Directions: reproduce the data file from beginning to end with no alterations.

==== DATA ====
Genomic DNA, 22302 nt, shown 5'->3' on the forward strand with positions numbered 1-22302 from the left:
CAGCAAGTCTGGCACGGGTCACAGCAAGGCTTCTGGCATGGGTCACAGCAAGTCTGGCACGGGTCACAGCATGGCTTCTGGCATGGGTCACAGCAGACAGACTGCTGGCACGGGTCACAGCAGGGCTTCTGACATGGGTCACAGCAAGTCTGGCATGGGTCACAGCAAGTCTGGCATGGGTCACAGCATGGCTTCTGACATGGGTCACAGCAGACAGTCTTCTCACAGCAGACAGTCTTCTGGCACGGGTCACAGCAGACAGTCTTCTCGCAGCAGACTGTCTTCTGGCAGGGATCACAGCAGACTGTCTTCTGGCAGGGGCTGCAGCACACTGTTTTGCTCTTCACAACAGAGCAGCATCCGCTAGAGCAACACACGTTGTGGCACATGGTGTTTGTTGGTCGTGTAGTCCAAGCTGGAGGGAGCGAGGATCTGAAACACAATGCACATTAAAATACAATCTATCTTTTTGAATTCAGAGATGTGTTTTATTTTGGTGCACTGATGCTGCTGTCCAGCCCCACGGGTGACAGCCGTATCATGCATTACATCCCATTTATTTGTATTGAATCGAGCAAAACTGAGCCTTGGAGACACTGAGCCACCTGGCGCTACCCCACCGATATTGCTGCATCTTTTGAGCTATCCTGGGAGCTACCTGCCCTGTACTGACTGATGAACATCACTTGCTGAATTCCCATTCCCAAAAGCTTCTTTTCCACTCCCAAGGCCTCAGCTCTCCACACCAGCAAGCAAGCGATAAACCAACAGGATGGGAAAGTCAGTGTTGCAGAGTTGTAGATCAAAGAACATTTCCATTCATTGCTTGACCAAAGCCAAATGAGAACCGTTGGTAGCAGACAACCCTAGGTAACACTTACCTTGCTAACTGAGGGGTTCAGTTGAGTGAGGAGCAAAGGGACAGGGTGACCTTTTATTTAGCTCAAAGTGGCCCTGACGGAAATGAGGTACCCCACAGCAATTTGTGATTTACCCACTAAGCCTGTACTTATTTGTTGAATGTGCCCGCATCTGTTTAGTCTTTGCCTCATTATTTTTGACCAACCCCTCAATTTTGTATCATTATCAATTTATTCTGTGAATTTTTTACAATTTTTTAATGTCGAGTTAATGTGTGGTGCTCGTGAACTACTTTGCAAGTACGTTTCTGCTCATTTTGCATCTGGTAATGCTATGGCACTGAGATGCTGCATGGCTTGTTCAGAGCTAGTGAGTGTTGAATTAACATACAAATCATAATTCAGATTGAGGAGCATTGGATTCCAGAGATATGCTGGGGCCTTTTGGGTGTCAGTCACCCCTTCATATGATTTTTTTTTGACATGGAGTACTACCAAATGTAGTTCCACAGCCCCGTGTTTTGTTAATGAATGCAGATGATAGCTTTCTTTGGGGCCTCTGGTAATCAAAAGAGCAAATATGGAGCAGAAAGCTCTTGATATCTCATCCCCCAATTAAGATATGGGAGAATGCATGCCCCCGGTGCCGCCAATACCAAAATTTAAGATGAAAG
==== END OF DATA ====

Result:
Genomic DNA, 22302 nt, shown 5'->3' on the forward strand with positions numbered 1-22302 from the left:
CAGCAAGTCTGGCACGGGTCACAGCAAGGCTTCTGGCATGGGTCACAGCAAGTCTGGCACGGGTCACAGCATGGCTTCTGGCATGGGTCACAGCAGACAGACTGCTGGCACGGGTCACAGCAGGGCTTCTGACATGGGTCACAGCAAGTCTGGCATGGGTCACAGCAAGTCTGGCATGGGTCACAGCATGGCTTCTGACATGGGTCACAGCAGACAGTCTTCTCACAGCAGACAGTCTTCTGGCACGGGTCACAGCAGACAGTCTTCTCGCAGCAGACTGTCTTCTGGCAGGGATCACAGCAGACTGTCTTCTGGCAGGGGCTGCAGCACACTGTTTTGCTCTTCACAACAGAGCAGCATCCGCTAGAGCAACACACGTTGTGGCACATGGTGTTTGTTGGTCGTGTAGTCCAAGCTGGAGGGAGCGAGGATCTGAAACACAATGCACATTAAAATACAATCTATCTTTTTGAATTCAGAGATGTGTTTTATTTTGGTGCACTGATGCTGCTGTCCAGCCCCACGGGTGACAGCCGTATCATGCATTACATCCCATTTATTTGTATTGAATCGAGCAAAACTGAGCCTTGGAGACACTGAGCCACCTGGCGCTACCCCACCGATATTGCTGCATCTTTTGAGCTATCCTGGGAGCTACCTGCCCTGTACTGACTGATGAACATCACTTGCTGAATTCCCATTCCCAAAAGCTTCTTTTCCACTCCCAAGGCCTCAGCTCTCCACACCAGCAAGCAAGCGATAAACCAACAGGATGGGAAAGTCAGTGTTGCAGAGTTGTAGATCAAAGAACATTTCCATTCATTGCTTGACCAAAGCCAAATGAGAACCGTTGGTAGCAGACAACCCTAGGTAACACTTACCTTGCTAACTGAGGGGTTCAGTTGAGTGAGGAGCAAAGGGACAGGGTGACCTTTTATTTAGCTCAAAGTGGCCCTGACGGAAATGAGGTACCCCACAGCAATTTGTGATTTACCCACTAAGCCTGTACTTATTTGTTGAATGTGCCCGCATCTGTTTAGTCTTTGCCTCATTATTTTTGACCAACCCCTCAATTTTGTATCATTATCAATTTATTCTGTGAATTTTTTACAATTTTTTAATGTCGAGTTAATGTGTGGTGCTCGTGAACTACTTTGCAAGTACGTTTCTGCTCATTTTGCATCTGGTAATGCTATGGCACTGAGATGCTGCATGGCTTGTTCAGAGCTAGTGAGTGTTGAATTAACATACAAATCATAATTCAGATTGAGGAGCATTGGATTCCAGAGATATGCTGGGGCCTTTTGGGTGTCAGTCACCCCTTCATATGATTTTTTTTTGACATGGAGTACTACCAAATGTAGTTCCACAGCCCCGTGTTTTGTTAATGAATGCAGATGATAGCTTTCTTTGGGGCCTCTGGTAATCAAAAGAGCAAATATGGAGCAGAAAGCTCTTGATATCTCATCCCCCAATTAAGATATGGGAGAATGCATGCCCCCGGTGCCGCCAATACCAAAATTTAAGATGAAAG